Of Zippers and Mouse Ears: A Book Report on Kingdom Hearts II by Alexa Ray Corriea

Reading Alexa Ray Corriea’s Kingdom Hearts II corroborated a sneaking suspicion I’ve had for a very long time – that this game, and the series by extension, is something of an unmitigated hot mess.

As curious of an idea as it is mixing the House of Mouse with Square’s spiky-haired troupe is, it’s quickly apparent that Tetsuya Nomura, and by extension the Kingdom Heart series, has this tendency to have his head so far up his own butt with the lore and mystique of it all that it becomes this paradoxical investment that only those willing to spelunk through a wiki or fan site will understand. So here’s this gal, writing an entire novella for Boss Fight Books, under the pretense that Kingdom Hearts II is an obtuse game that struggles to find itself because it opens with such an odd and despondent tutorial that only the most die-hard Disneyphile will be willing to decipher it.

And yet, in my moment of grandiose celebration that my opinion had been given validation in the form of an entire book being written about it…there’s this nagging sense that it doesn’t really matter that much in the grand scheme of things. Sure enough, a few more paragraphs in and Corriea gives voice to that uncertainty as well – she knows it’s a cobbled together tale that is difficult to understand. She loves Kingdom Hearts II despite that. Hell, a lot of people do. It wouldn’t be a hit series if others didn’t feel the same way.

Suddenly I went from being a disengaged snob about it and quickly became someone who wanted to understand what lies underneath the surface of this bizarre amalgamation of a game.

Even if I didn’t read into this deep dive concepts of the book, on the surface this is the type of Cliff Notes commentary that the Kingdom Hearts series direly needs for those of us too afraid to climb the sheer cliff that is the history and backstory of Sora, Goofy and Donald’s misadventures.

Like many books in the Boss Fight series, Corriea leads off with a little personal history. While that’s the crux for a lot of other titles in the series, she quickly shuttles that to the wayside to get to the heart of things – what the hell is going on, why the developers went where they did and an analyzation of the themes therein. Considering I pooh-poohed Kingdom Hearts II and barely made a dent in Roxas’s role (as it seems a lot of folk did) in the proceedings but then summarily ate this book up, it’s safe to assume she did a pretty damn good job.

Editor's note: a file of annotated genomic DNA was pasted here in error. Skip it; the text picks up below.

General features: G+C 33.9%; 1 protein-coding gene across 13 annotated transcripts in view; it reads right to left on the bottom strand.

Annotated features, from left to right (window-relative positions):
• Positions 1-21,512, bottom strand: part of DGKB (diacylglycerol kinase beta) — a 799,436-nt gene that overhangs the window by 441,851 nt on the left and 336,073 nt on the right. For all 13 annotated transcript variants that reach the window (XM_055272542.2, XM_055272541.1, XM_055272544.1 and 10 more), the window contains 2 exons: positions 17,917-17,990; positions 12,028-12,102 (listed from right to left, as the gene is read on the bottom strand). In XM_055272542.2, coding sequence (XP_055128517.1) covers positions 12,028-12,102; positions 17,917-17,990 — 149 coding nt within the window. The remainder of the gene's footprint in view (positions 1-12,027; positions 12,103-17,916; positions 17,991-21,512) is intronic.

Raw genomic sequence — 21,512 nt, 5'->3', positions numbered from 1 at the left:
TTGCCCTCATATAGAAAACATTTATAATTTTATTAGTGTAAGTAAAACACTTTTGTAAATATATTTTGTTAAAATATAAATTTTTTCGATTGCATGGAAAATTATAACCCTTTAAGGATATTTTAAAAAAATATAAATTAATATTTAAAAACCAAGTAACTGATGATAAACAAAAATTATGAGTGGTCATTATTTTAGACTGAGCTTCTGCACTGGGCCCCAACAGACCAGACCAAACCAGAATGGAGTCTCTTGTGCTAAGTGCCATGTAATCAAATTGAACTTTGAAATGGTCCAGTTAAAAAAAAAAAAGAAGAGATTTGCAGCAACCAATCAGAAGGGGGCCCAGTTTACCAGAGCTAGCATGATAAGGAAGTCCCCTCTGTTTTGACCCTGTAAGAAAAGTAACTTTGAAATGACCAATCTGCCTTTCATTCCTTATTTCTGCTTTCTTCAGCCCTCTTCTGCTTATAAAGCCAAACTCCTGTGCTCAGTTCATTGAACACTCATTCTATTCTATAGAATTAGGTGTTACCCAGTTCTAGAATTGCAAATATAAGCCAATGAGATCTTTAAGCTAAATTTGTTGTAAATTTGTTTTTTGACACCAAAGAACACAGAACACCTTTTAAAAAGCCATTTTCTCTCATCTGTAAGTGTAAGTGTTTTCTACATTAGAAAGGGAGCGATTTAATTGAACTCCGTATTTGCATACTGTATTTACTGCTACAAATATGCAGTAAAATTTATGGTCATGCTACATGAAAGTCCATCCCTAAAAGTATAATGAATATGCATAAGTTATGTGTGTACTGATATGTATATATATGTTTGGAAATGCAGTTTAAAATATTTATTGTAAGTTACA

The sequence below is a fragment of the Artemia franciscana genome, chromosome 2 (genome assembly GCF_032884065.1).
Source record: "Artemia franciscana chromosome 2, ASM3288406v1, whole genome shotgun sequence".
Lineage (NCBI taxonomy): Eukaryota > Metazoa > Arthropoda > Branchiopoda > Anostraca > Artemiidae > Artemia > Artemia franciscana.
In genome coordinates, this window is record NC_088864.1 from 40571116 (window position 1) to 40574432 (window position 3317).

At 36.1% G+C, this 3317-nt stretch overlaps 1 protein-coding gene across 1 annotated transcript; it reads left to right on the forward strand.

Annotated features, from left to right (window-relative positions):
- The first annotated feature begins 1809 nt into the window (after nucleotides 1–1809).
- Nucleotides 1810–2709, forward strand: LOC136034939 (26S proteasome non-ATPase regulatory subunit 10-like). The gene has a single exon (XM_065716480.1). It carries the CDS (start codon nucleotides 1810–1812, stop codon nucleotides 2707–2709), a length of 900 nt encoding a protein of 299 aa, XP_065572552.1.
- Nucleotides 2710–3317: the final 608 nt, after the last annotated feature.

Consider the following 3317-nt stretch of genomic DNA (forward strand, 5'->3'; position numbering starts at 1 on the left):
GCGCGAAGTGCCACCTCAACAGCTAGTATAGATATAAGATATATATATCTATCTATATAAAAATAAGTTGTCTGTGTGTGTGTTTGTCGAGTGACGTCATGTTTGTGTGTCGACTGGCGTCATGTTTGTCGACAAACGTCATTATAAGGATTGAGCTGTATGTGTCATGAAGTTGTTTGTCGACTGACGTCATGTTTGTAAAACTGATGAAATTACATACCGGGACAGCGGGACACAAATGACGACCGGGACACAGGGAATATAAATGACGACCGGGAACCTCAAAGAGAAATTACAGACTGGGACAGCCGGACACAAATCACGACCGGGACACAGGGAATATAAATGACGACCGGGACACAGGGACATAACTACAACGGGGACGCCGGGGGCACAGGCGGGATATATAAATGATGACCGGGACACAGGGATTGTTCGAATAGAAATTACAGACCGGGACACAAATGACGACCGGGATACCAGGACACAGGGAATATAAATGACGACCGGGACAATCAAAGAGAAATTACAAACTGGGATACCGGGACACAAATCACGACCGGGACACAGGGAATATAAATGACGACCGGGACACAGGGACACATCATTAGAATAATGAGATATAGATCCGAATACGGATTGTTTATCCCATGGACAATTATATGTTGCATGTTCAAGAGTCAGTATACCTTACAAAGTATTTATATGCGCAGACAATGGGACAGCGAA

There’s a lot to grok in Kingdom Hearts II from simple motifs like the value of friendship and stalwartness therein to heavier subjects like finding a sense of self and meaning when you are literally a soulless being. Whether intentionally implied or not by the developers, it’s inferred by the author and thus given merit. In a culture where people become argumentative over what is deemed “canon” and have this false sense of authority as they lord it over others, it’s nice to have something more personal and, in kind, more relatable to peruse. It’s the type of thing that begets thoughtful and meaningful discourse rather than comeuppance.  If more games literature were lie this, we’d be in a better place.

This, coming from a guy who may or may not have pumped his fist when he saw that even a super fan will admit to a games shortcoming. It was a misguided cheerfulness, and one that turned into abject officiousness. If it can make a believer out of me, Alexa Ray Corriea’s Kingdom Hearts II can make a believer out of anyone.

By Matt Mason Posted in Books

My Wife’s New Favorite Game: Levels+

The highest praise I can give Levels+: Addictive Puzzle Game is that I’m writing about it here because I can’t pry the Switch from my wife’s hands.